That is, if General Motors survives Chapter 11 restructuring.
In my opinion, GM kept the Buick brand alive for mainly two reasons. First, the brand was astonishingly popular in China, where Buick was somehow synonymous with the Sino nouveau riche (although the real nouveau riche in China drive British or German automobiles). And second, Tiger Woods had a 10-year endorsement deal with Buick. While Oldsmobile was discontinued, it's virtual corporate twin was kept alive because of China and Tiger.
Tiger and GM have agreed to end the endorsement deal one year early.
GM is well-known for its ladder / caste system of brands. Your first car is a Chevy. You then graduate to a Pontiac coupe (if you are single) or Oldsmobile sedan (if you are a family man). Later you get a second of the middle brands or switch to Buick if you've got gray hairs and/or play golf. And if you one day get that corner office (or make a bundle in an illegitimate business), you can step-up to the Cadillac. It was simple - 5 brands in a soccer-like 1-3-1 formation. In a perfect world, everyone graduates high school with a Chevy and dies with a Cadillac.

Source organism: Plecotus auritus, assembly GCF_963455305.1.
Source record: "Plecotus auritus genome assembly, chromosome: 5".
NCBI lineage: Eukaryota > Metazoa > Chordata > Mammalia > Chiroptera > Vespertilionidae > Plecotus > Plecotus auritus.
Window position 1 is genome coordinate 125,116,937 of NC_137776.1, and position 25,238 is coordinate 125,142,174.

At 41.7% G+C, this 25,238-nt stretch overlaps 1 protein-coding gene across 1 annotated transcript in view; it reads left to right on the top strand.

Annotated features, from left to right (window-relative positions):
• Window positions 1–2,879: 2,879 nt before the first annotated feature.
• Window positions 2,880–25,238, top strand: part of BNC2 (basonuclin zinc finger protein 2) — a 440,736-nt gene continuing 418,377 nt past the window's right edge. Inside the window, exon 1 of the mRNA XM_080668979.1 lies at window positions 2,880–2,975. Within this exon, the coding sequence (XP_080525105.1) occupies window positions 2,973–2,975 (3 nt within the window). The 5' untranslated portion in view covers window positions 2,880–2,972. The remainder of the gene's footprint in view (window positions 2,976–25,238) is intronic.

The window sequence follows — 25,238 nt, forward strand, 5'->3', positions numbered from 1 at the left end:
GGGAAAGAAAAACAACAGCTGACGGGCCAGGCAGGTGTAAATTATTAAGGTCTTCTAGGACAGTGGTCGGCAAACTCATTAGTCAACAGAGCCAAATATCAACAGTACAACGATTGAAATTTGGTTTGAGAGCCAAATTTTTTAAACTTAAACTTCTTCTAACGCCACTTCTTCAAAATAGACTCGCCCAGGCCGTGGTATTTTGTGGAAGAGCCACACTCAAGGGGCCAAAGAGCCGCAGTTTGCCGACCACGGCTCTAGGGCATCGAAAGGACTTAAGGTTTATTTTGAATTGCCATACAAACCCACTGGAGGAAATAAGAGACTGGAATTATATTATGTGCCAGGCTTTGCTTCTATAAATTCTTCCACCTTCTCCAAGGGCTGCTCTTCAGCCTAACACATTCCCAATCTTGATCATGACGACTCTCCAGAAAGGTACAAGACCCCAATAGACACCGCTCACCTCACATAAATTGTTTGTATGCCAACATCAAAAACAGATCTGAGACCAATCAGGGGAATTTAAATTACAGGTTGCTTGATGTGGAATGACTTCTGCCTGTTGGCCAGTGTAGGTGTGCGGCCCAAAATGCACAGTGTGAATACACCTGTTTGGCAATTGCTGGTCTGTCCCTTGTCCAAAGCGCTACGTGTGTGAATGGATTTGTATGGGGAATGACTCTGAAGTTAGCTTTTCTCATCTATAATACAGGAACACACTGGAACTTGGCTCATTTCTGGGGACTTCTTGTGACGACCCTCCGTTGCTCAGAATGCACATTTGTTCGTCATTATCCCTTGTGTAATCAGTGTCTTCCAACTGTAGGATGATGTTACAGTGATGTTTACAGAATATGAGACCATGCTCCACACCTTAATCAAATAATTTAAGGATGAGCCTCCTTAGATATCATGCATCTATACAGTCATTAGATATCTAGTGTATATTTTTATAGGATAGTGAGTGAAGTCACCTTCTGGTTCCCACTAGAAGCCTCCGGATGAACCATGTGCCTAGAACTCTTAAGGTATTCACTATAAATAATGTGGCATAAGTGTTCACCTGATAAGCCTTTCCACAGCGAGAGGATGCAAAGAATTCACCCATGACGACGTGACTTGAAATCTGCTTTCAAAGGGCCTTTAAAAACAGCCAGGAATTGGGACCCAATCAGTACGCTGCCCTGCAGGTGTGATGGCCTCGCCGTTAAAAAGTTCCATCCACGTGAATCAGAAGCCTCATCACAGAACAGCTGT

Along the way, GM expanded its lineup, and built impressive operations in Europe and Australia to make it sustainable and viable for the future. It founded Opel in Germany 50 years ago. It created Holden in muscle-car crazy Australia over 70 years ago. It bought Saab in 2000. In the last 25 years, it has partnered with Suzuki, Daewoo, Toyota, and Subaru (and even flirted with buying Subaru). And at the peak of the SUV boom in the US, it bought Hummer.
And alas, there's the problem. While it made big sedans for the Australian market and small cars for the Europe market, it continued to feed the US market SUVs well into the 2000s -far past their prime. With the most fuel efficient cars in their 2008 US portfolio limited to a rebranded Daewoo, a rebranded Toyota, two generic Chevy sedans, an Opel 2-seat sports car, an Opel hatchback, and the Saab 9-3, they would soon be in trouble.
So this may be too little too late, but I think the Buick brand is ready to be discontinued. If GM wants to survive, it is one of many steps they are going to have to take between now and March. And while they are at it, they should kill Pontiac as well, since that brand's last rear-wheel-drive cars, the Solstice and the Australian-made G8 are about to disappear from showrooms.